This project will take place in a highly interdisciplinary environment at IBCP, in the group of Luca Monticelli (molecular modeling) and in close collaboration with Sofia Caridade who develops layer-by-layer (LbL) assemblies for biomedical application.
The ideal candidate has a solid background in physical chemistry. Numerical competences (e.g., experience in programming and computer simulations) are a plus, but they are not a requirement.
To apply, please send a CV and a motivation letter by e-mail to the two coordinators.
Molecular Microbiology and Structural Biochemistry (UMR 5086)
Team: Modeling Biological Macromolecules (MOBI)
Laboratory of Tissue Biology and Therapeutical Engineering (UMR 5305)
Team: Colloidal Vectors and Tissue Transport
Understanding the polymer behaviour in Layer-by-Layer assemblies
The alternating dipping of a charged surface into a polyanion and then into a polycation solution usually leads to the progressive formation of films defined as polyelectrolyte multilayers [Decher 1997]. This electrostatic self-assembly method is called Layer-by-Layer (LbL) deposition technique and has been developed as a way for producing organic and hybrid organic-inorganic supramolecular assemblies without requiring extensive equipment. In particular, in the biomedical field, these multilayers constitute versatile tools for the design of thin films or thick membranes containing macromolecules such as proteins, nucleic acids, or polypeptides with targeted properties [Monge 2015]. However, explaining the behaviour of the polymers in the LbL assembly remains a challenge due to the nanoscale of the components. Yet, understanding the molecular origin of the mechanical properties of the film and deciphering the interactions with the biomolecules they contain would lead to a greater control of the bioactivity of the final medical device.
Here we propose to characterize the self-assembly, the mechanical properties, and the interactions of LbL multilayers using molecular simulations. During the past decades, molecular simulations have become a powerful tool for interpreting experimental results in terms of nanometre-scale structures and interactions, particularly for biological systems such as proteins, nucleic acids, carbohydrates, and lipid membranes. In the first phase of the project we will build molecular models for two charged polysaccharides, chitosan and hyaluronic acid, experimentally used in LbL systems for drug delivery. We will start by building all-atom models, with the highest level of accuracy. These will be used as a basis for the parameterization of coarse-grained models, featuring higher computational efficiency, which is essential to reach the large time and length scales needed to characterize the properties of polyelectrolytes. Coarse-grained simulations will allow the characterization of dynamic and elastic properties of the polymers in solution, and will be carried out with the MARTINI model, one the most widely used coarse-grained models. MARTINI has successfully been used for the description of a wide variety of biological and synthetic systems, including liposomes, models of complex biological membranes, polymers, and nanoparticles [Marrink 2007; Monticelli 2008; Marrink 2013]. Simulations will be validated by comparison with experimental data whenever possible.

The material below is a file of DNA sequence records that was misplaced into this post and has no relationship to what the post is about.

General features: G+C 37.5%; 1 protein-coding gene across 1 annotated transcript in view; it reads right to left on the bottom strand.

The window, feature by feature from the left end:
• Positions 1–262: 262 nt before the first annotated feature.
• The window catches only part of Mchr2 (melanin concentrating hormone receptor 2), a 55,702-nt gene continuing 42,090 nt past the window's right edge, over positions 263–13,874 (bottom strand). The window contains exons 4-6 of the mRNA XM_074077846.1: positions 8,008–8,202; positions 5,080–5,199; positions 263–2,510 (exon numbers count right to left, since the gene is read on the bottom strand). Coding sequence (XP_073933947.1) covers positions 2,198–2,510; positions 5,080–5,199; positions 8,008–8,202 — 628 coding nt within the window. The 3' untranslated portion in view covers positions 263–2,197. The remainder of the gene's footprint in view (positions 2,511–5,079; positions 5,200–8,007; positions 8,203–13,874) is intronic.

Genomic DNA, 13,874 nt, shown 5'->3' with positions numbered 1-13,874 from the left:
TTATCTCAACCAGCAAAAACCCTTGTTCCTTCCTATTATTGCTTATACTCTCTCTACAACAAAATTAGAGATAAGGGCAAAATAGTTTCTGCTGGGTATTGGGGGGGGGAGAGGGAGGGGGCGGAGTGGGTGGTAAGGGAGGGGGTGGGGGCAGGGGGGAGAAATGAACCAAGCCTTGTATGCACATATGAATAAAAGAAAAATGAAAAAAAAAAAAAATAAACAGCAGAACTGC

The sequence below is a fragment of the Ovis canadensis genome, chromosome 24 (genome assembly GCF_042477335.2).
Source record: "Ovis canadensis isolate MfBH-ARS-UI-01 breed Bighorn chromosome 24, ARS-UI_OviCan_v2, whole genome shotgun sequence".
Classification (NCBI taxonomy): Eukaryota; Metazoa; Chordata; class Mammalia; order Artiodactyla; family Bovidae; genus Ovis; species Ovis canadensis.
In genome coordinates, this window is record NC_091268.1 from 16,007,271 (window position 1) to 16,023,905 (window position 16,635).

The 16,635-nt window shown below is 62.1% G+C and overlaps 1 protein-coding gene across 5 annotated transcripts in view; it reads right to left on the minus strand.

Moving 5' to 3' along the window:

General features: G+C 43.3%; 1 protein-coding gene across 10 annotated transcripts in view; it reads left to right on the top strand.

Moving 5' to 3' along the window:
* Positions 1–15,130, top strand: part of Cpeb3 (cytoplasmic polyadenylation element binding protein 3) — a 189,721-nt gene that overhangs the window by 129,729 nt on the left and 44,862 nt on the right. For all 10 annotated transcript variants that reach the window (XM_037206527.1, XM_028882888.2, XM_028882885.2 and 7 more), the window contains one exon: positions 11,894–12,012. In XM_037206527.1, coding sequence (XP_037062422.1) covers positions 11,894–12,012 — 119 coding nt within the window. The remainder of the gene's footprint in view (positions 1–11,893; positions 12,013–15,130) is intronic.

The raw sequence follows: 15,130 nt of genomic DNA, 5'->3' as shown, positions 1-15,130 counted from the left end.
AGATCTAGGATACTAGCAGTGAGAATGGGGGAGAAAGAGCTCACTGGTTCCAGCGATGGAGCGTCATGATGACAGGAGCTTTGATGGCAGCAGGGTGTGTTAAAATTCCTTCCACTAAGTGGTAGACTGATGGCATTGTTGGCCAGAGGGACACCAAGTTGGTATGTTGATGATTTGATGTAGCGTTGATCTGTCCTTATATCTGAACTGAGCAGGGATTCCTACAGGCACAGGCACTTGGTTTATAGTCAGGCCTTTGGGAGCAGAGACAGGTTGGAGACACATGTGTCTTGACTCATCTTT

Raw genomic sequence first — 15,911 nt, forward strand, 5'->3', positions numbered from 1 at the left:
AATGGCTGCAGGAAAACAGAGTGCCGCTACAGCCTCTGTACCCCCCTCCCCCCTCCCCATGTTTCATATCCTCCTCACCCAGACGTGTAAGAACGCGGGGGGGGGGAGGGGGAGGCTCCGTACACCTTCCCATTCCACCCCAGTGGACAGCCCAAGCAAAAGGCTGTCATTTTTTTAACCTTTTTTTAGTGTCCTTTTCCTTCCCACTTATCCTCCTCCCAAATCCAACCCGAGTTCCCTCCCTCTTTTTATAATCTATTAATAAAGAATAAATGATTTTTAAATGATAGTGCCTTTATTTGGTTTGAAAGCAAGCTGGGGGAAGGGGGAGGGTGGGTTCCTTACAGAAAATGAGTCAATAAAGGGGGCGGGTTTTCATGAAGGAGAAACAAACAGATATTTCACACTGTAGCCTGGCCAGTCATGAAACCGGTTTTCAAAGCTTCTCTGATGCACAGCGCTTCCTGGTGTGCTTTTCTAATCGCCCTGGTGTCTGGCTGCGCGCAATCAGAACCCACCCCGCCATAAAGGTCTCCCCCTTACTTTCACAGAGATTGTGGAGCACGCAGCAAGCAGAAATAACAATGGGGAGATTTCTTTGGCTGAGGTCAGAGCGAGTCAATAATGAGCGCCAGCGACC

Once the models of each polyelectrolyte will be built and characterized, in the second phase of the project we will perform self-assembly simulations, exposing a charged, solid surface alternatively to solutions of each polyelectrolyte – mimicking the experimental layer-by-layer deposition process. This will allow characterization of the multi-layer assembly in terms of internal structure (e.g., density profiles), dynamics (self-diffusion of the polymers), and elastic properties (e.g., Young modulus). Simulations of material swelling with aqueous solutions will also be possible, allowing changes in material properties and structural rearrangements upon modifications of pH and ionic strength, as well as exposition to other materials – allowing predictions on the interaction between LbL multilayers and proteins or nanoparticles. Such predictions will be used, in turn, to guide the experimental design of novel LbL materials with improved properties.
- Decher G. Fuzzy Nanoassemblies: Toward Layered Polymeric Multicomposites. Science, 1997. 277(5330): p. 1232.
- Monge C, et al. Spatio-Temporal Control of LbL Films for Biomedical Applications: From 2D to 3D. Adv Healthc Mater, 2015. 4(6): p. 811-30.
- Marrink, SJ et al., The MARTINI Force Field: Coarse Grained Model for Biomolecular Simulations. J Phys Chem B 2007, 111, 7812-7824.
- Monticelli, L et al., The MARTINI Coarse-Grained Force Field: Extension to Proteins, J Chem Theory Comput, 2008, 4, 819–834.
- Marrink, SJ et al., Perspective on the MARTINI model, Chem Soc Rev, 42, 6801-6822.